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Chronic Kidney Disease
Chronic renal failure (CRF)—is now called chronic kidney disease—is the gradual loss of the kidneys' ability to filter waste and fluids from the blood. Chronic kidney disease can range from mild dysfunction to severe kidney failure Figure 01. The kidneys serve as the body's natural filtration system, removing waste products and fluids from the bloodstream and excreting them in the urine. The kidneys maintain the body's salt and water balance, which is important for regulating blood pressure. When the kidneys are damaged by disease or inherited disorders, they no longer function properly, and lose their ability to remove fluids and waste from the bloodstream. Fluid and waste products building up in the body can cause many complications. Most systems in the body, including the respiratory, circulatory, and digestive systems, are adversely affected by chronic kidney disease (CKD).
Figure 01. Anatomy of the renal system
Kidney disease can exist without symptoms for many years. Renal failure progresses so gradually that CKD may not be detected until the kidneys are functioning at less than 25% of their normal capacity.
CKD occurs in 1 of every 5,000 people. Chronic kidney disease usually occurs in middle-aged and older people, although children and pregnant women are also susceptible. Chronic kidney disease can lead to total kidney failure, also known as end-stage renal disease (ESRD). People with ESRD require either dialysis or a kidney transplant. If not properly managed, ESRD is fatal.
Underlying disease is usually responsible for CKD Table 01. Diseases leading to kidney damage may be confined to the kidney, as in kidney infections, or may affect multiple organs, as in hypertension or diabetes. Approximately 40% of CKD patients have the disease as a result of diabetes, 30% have it as a result of hypertension, and 10% have it as a result of a disease called glomerulonephritis. Glomerulonephritis is a kidney disease that causes decreased output of urine, the spilling of blood and protein into the urine, and body swelling.
Diabetes mellitus is the most common cause of CKD. Diabetes, a disease that disrupts the way the body uses blood sugar (glucose), can lead to kidney damage and CKD. The high levels of sugar damage the kidneys over several years, and results in a reduced ability to filter blood and excrete waste products in the urine.
High blood pressure that is ignored or inadequately treated for many years can lead to CKD Figure 02. Hypertension, or high blood pressure, is a disorder that leads to damage of small blood vessels. When small blood vessels in the kidneys that filter the blood are damaged, kidney failure results. For this reason, it is important to keep blood pressure under control with medications, if necessary.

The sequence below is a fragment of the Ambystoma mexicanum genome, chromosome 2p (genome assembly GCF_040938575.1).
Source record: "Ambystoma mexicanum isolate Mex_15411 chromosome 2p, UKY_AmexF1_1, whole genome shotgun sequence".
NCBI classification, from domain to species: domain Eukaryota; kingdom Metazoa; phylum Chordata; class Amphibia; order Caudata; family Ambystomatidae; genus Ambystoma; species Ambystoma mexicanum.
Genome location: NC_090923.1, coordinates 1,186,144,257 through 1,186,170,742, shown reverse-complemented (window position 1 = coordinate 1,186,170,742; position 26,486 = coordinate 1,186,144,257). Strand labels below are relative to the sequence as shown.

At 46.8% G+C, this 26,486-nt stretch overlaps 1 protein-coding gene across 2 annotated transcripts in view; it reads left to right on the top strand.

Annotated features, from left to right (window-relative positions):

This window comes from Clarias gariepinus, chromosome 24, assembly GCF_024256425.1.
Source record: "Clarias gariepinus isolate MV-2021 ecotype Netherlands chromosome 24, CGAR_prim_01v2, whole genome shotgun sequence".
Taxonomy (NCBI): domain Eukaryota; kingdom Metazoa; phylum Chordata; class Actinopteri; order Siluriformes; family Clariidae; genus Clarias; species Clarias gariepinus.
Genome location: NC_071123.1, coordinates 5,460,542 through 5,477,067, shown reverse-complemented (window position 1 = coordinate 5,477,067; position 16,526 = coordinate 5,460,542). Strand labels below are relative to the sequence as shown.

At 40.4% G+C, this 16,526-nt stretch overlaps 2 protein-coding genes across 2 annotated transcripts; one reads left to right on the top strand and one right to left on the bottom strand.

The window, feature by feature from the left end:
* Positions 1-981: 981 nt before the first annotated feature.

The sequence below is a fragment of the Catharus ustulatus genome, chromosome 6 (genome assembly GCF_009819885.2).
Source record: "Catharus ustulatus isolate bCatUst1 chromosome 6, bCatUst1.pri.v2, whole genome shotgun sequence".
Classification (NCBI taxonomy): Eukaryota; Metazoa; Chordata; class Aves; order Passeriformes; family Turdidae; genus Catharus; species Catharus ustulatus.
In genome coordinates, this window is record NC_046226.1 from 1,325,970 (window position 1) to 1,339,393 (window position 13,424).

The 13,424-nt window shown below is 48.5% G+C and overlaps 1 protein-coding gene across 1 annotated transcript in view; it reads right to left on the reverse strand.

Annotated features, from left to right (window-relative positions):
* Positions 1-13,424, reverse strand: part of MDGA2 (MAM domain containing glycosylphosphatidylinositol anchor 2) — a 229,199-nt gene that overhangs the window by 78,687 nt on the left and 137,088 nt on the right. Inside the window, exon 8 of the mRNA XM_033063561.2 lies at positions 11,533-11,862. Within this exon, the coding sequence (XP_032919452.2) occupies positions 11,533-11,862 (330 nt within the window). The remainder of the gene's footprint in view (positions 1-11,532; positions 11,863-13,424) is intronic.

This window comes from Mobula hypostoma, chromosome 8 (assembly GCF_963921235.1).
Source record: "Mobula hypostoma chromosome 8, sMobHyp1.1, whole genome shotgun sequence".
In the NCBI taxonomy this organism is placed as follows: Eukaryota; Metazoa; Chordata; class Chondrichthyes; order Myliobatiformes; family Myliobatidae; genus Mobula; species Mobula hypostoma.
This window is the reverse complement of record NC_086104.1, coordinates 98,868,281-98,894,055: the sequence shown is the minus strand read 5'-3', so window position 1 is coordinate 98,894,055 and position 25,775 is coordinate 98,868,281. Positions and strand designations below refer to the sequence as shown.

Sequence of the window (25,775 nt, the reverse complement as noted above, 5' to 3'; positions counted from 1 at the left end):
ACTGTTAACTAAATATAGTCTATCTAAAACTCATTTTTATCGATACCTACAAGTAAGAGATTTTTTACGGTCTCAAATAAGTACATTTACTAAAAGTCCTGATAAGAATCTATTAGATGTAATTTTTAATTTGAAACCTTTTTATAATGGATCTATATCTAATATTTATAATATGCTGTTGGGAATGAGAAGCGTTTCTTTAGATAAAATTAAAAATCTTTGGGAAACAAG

Figure 02. Blood pressure categories
CKD can result from a chronic kidney disease called glomerulonephritis, or from kidney infections. Glomerulonephritis may cause a small output of urine, the spilling of blood and protein into the urine, and body swelling. Glomerulonephritis may have no symptoms for many years, but may eventually cause enough damage to the kidneys to lead to CKD. Long-term or repeated kidney infections can also damage the structure of the kidneys, reducing the kidney's capacity to filter blood.
Kidney stones and other blockages can lead to CKD. Any obstruction in the natural flow of urine causes a back-flow of pressure in the kidney, which can damage the kidney's functional units, the nephrons. Nephrons are tiny tubular structures in the kidney that filter the blood. Each kidney has millions of nephrons. This damage can occur slowly over several years, and can ultimately lead to CRF.
Over-the-counter and prescription medications can contribute to CKD. Several drugs cause damage to the kidneys, including over-the-counter pain medications and certain very powerful antibiotics. If taken regularly over long periods, these medications act like poisons to the kidneys. People with even mild kidney disease must be very careful about the prescription drugs and non-prescription drugs they use. If you have known kidney disease, you should discuss all medication usage with your doctor.
Other diseases and conditions may lead to CKD as part of their natural progression. These include Alport syndrome, which is a rare kidney disease that causes kidney failure and hearing loss; lupus erythematosus; connective tissue diseases; kidney cancer; liver disease (cirrhosis); polycystic kidney disease; and abnormalities present at or before birth (congenital abnormalities).